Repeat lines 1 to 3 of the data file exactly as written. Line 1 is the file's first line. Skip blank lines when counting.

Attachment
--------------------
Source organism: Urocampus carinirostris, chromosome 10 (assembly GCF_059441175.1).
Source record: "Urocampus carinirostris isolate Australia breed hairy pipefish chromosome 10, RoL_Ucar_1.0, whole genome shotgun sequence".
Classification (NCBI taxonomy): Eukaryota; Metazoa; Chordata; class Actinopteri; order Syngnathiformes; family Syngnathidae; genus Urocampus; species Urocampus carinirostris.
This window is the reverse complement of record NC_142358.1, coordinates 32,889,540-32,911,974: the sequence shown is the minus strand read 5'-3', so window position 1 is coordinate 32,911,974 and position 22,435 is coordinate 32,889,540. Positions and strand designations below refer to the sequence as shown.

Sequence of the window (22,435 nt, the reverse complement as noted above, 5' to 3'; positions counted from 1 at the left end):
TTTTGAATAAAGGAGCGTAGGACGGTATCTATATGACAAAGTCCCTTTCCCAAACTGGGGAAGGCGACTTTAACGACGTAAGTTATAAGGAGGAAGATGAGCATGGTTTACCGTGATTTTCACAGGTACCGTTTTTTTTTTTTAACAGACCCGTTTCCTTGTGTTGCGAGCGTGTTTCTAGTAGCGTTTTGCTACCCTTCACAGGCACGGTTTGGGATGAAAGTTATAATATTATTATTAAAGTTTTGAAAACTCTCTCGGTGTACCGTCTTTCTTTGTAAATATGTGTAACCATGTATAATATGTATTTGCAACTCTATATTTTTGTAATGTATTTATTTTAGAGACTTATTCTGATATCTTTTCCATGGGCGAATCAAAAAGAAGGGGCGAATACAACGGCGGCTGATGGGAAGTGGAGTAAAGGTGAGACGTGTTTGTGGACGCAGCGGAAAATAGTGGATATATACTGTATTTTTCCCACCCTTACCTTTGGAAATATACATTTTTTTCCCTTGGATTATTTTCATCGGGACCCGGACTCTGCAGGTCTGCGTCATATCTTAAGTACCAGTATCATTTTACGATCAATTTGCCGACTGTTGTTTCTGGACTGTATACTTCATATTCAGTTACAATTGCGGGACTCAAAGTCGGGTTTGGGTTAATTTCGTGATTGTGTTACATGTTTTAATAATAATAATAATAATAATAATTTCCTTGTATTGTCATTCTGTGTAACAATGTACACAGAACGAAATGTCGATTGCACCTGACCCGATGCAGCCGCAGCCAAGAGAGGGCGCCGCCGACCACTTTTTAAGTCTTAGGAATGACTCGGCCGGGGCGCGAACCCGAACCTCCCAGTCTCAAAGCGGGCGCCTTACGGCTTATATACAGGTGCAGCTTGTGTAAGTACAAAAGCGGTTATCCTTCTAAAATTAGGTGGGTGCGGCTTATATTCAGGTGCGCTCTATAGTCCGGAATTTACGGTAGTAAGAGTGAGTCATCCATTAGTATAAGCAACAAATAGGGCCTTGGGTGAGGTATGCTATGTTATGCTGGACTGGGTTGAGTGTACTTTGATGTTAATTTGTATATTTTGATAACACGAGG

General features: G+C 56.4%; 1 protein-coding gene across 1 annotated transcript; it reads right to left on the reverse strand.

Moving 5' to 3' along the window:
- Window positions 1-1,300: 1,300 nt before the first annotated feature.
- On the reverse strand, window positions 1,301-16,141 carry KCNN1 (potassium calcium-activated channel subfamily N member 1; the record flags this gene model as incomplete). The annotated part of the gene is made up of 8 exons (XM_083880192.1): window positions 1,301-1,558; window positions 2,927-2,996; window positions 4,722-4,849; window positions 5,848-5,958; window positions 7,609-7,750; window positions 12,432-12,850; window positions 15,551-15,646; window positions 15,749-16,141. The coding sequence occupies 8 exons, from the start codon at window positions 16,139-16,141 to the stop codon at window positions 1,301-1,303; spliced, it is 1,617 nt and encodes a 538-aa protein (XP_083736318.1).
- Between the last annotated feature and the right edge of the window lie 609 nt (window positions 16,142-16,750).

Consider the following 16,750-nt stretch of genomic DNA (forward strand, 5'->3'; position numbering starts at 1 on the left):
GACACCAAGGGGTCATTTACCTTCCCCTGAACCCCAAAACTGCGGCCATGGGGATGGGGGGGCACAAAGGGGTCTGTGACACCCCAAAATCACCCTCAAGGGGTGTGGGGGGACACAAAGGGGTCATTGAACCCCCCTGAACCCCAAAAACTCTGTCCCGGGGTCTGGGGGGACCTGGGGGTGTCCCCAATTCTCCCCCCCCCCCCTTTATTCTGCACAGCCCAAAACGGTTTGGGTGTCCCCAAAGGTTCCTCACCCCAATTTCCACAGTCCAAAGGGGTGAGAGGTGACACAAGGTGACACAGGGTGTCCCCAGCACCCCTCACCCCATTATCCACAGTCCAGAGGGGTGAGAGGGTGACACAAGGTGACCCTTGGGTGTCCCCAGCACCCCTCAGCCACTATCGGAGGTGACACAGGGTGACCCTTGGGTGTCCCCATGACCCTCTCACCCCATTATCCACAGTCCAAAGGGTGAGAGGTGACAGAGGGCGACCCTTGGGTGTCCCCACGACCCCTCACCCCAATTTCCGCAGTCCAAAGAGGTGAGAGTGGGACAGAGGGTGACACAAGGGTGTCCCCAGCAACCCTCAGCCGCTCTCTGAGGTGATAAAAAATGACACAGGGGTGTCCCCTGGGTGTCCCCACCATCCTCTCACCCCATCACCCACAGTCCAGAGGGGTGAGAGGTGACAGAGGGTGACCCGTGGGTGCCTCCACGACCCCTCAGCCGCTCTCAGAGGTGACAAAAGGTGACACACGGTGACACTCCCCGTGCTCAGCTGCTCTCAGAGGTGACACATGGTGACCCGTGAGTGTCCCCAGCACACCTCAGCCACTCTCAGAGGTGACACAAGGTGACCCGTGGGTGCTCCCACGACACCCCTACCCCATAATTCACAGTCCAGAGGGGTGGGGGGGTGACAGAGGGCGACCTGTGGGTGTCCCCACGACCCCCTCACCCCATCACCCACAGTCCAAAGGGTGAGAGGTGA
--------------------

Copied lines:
Source organism: Urocampus carinirostris, chromosome 10 (assembly GCF_059441175.1).
Source record: "Urocampus carinirostris isolate Australia breed hairy pipefish chromosome 10, RoL_Ucar_1.0, whole genome shotgun sequence".
Classification (NCBI taxonomy): Eukaryota; Metazoa; Chordata; class Actinopteri; order Syngnathiformes; family Syngnathidae; genus Urocampus; species Urocampus carinirostris.